Presentation made at the British High Commission, New Delhi, 22 August 2013.
A. Developing countries, Duo
– ideological connect
- genuine Marxist feeling in the unity of the Third World
- minus the Maoist “you’re either with us or against us”
- coalition building
– common national interests
- anti-Western / non-Western
- international organizations
- energy security
B. China Solo Continue reading China in South Asia: Influence and Feedback
Manmohan Singh’s visit to Myanmar in late May – the first by an Indian Prime Minister in 25 years – inevitably brings up comparisons to what China does in Myanmar. It is therefore interesting to see how the Chinese themselves perceived the visit.
While the Chinese Foreign Ministry did its job by being diplomatic and welcoming the Indian visit, the state-run Global Times – known for its vituperative comments about China’s rivals – had an editorial titled “Myanmar trip shows India’s deluded mindset,” (29 May) that seemed designed to offend. Yet, the article also captures the many lines of thinking that operate simultaneously in China when it comes to India. Continue reading India and Myanmar: Some Chinese Perceptions and Linkages
Original Article: Jabin T. Jacob, “The India-Myanmar Borderlands: Guns, Blankets and Bird Flu,” SPIRIT Occasional Papers, No. 6, Sciences Po (Bordeaux), October 2010.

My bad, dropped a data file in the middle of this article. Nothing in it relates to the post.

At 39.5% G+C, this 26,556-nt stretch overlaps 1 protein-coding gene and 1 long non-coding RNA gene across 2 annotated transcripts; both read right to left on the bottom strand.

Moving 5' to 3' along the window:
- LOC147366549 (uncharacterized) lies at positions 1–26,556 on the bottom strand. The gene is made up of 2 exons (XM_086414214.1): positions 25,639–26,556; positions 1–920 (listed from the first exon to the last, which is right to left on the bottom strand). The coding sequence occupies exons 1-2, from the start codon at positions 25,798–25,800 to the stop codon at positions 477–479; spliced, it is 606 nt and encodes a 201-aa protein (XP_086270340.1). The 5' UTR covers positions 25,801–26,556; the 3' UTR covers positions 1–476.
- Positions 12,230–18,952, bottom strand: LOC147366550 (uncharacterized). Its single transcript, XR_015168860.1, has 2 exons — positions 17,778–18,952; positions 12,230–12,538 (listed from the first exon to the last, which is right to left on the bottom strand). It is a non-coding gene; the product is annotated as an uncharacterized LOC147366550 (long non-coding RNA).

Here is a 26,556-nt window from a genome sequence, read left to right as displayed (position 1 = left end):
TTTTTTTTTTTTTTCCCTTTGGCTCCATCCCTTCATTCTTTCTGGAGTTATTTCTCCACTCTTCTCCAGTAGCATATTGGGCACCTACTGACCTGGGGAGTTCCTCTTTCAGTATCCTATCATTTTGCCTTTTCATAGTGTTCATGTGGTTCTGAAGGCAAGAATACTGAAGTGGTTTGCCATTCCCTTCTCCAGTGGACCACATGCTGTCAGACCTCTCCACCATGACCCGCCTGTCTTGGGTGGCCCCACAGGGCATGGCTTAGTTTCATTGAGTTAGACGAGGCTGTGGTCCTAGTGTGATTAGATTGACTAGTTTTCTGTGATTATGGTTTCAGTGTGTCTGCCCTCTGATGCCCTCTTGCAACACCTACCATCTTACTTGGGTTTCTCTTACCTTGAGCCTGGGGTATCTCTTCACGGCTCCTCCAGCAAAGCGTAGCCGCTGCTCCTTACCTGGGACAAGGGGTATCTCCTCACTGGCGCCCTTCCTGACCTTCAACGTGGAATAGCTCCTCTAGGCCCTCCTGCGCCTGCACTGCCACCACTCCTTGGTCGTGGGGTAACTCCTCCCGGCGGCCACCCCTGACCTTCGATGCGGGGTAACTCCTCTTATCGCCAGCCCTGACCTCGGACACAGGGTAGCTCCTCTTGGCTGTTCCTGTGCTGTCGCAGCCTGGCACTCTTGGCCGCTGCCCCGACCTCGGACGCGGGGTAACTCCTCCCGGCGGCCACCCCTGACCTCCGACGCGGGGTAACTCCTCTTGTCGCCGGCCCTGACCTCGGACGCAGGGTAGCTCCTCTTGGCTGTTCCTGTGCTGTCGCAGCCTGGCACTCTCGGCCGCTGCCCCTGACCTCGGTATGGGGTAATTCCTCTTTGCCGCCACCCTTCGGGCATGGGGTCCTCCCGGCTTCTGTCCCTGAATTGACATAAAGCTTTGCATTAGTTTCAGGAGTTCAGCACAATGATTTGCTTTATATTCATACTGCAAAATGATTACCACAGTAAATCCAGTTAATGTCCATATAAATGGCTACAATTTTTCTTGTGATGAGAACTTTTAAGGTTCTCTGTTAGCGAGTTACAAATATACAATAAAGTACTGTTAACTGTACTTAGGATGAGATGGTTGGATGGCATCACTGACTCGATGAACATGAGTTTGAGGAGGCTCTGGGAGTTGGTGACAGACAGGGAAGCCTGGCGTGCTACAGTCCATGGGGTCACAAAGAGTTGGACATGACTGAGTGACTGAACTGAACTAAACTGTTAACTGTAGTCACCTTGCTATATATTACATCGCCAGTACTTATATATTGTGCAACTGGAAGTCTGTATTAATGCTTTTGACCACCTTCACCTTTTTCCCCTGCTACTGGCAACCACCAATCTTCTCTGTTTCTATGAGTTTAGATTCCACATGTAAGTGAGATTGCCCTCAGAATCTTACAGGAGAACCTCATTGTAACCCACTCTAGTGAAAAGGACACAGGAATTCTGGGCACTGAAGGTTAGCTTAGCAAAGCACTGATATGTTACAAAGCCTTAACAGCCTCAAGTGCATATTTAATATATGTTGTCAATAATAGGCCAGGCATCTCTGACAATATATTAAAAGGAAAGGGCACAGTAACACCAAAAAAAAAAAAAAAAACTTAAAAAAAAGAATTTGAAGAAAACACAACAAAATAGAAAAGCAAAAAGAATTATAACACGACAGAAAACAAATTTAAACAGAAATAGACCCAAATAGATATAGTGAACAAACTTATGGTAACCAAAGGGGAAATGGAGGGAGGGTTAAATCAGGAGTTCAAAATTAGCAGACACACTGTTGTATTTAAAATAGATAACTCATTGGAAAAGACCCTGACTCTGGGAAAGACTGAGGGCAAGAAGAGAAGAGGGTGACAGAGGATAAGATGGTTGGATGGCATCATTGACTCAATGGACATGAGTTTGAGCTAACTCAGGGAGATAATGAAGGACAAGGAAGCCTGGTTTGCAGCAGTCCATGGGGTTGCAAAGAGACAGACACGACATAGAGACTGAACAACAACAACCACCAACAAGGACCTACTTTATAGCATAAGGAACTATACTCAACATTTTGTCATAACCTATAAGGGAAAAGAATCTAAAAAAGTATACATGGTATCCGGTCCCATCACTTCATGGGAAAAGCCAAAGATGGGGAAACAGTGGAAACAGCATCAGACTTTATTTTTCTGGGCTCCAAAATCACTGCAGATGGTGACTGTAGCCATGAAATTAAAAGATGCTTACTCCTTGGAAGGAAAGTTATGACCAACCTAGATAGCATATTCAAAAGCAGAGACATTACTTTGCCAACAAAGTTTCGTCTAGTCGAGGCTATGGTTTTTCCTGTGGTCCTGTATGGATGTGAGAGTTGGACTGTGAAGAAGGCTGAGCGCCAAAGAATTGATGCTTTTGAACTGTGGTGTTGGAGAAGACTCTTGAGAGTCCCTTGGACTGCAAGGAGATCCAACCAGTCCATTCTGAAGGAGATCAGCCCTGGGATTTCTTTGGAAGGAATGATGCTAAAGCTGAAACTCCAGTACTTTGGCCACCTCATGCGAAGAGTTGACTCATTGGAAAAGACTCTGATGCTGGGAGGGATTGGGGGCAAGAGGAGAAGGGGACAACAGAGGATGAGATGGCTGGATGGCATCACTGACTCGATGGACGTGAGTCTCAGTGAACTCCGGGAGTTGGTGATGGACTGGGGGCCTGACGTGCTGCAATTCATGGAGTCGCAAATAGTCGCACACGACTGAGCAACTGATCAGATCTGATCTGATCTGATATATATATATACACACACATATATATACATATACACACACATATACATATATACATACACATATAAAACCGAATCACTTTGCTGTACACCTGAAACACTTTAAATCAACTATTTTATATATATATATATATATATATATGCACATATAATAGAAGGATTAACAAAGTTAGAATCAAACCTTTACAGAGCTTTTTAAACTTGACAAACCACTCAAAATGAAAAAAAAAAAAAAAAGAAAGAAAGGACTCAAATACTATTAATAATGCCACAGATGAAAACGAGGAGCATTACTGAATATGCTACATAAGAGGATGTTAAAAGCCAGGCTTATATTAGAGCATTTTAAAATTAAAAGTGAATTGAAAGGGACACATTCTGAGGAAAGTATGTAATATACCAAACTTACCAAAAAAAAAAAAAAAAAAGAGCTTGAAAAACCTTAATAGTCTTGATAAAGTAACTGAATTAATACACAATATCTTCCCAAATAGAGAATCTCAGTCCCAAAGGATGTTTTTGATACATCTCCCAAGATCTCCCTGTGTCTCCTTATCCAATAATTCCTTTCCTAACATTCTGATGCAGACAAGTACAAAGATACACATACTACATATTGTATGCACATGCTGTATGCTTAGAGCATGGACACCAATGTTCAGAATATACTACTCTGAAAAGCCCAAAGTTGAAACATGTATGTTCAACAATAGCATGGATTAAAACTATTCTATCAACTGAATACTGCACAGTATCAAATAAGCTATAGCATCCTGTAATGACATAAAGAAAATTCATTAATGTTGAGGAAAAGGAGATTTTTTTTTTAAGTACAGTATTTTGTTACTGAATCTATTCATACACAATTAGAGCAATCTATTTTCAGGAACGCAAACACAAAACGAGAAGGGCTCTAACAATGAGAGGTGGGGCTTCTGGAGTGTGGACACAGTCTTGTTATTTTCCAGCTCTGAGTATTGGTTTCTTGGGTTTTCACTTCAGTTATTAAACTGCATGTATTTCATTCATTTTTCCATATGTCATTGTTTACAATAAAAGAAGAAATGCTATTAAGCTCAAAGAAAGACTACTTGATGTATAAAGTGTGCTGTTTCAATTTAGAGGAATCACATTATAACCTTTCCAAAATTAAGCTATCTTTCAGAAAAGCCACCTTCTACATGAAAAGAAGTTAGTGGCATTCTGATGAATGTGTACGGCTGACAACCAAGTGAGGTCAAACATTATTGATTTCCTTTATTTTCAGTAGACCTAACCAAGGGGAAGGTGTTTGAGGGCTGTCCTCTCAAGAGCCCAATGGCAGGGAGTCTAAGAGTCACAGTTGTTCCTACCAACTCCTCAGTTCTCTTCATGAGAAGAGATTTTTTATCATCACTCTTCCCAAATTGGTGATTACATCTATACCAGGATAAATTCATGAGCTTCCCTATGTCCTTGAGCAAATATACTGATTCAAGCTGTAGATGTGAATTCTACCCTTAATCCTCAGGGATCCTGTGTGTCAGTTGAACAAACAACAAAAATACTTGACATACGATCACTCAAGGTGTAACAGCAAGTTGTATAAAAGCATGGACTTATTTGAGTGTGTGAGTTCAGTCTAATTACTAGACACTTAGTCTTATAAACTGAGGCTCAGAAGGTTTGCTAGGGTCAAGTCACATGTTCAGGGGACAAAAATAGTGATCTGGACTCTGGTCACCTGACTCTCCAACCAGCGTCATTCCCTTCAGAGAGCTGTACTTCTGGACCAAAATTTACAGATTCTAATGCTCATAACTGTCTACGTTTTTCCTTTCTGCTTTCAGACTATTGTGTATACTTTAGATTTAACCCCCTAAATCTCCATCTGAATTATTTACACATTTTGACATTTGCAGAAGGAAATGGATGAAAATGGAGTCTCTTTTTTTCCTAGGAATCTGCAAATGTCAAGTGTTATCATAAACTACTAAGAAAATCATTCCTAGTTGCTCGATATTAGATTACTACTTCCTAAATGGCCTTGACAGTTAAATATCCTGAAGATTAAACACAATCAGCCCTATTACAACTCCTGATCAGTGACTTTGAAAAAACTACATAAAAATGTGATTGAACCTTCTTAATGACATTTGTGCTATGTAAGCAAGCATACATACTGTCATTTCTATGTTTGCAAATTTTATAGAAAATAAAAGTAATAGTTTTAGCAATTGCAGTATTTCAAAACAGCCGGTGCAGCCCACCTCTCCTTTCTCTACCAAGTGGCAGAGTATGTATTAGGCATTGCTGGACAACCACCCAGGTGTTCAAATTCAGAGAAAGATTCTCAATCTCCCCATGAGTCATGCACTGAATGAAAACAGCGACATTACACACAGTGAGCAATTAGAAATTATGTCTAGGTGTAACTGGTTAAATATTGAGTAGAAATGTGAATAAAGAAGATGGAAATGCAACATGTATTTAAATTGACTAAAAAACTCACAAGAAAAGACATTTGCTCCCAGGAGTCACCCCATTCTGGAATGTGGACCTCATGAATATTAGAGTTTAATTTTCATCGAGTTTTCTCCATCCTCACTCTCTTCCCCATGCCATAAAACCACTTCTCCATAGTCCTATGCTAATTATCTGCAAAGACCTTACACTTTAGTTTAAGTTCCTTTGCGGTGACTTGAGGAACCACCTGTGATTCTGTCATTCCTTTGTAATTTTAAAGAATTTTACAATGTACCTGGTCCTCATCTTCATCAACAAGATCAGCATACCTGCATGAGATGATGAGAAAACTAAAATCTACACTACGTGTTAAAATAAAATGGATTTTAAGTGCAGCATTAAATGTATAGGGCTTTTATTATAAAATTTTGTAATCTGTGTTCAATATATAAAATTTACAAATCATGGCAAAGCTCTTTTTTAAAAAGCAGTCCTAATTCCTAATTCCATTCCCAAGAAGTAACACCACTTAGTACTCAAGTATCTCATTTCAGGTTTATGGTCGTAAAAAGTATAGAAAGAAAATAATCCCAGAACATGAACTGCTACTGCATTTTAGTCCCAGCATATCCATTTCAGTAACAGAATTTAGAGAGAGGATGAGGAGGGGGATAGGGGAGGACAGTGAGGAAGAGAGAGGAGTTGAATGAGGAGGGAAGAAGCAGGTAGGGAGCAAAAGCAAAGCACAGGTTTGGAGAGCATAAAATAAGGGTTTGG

Abstract: The India-Myanmar border regions form a forgotten frontier in the Indian and global imagination. India’s frontiers to the west (Pakistan), to the north (Tibet/China) and to the south (Sri Lanka and the Indian Ocean) have always received greater attention. Today, however, the region representing the conjunction of India, China and Myanmar is returning to the centre of attention for a number of reasons both old and new. Violence (‘Guns’) has been endemic in the region since communities and peoples were rent asunder by the imposition and policing of officially demarcated borders between India and Myanmar. Yet, trade (‘Blankets’) – both formal and informal – has managed to carry on. What has added to the importance of the region in the eyes of the national capitals, is the increasing severity of transnational challenges such as drug-trafficking and the spread of diseases (‘Bird Flu’). Together, these three factors have kept both a regional identity as well as specific community identities alive. This paper examines the region-building properties of these factors.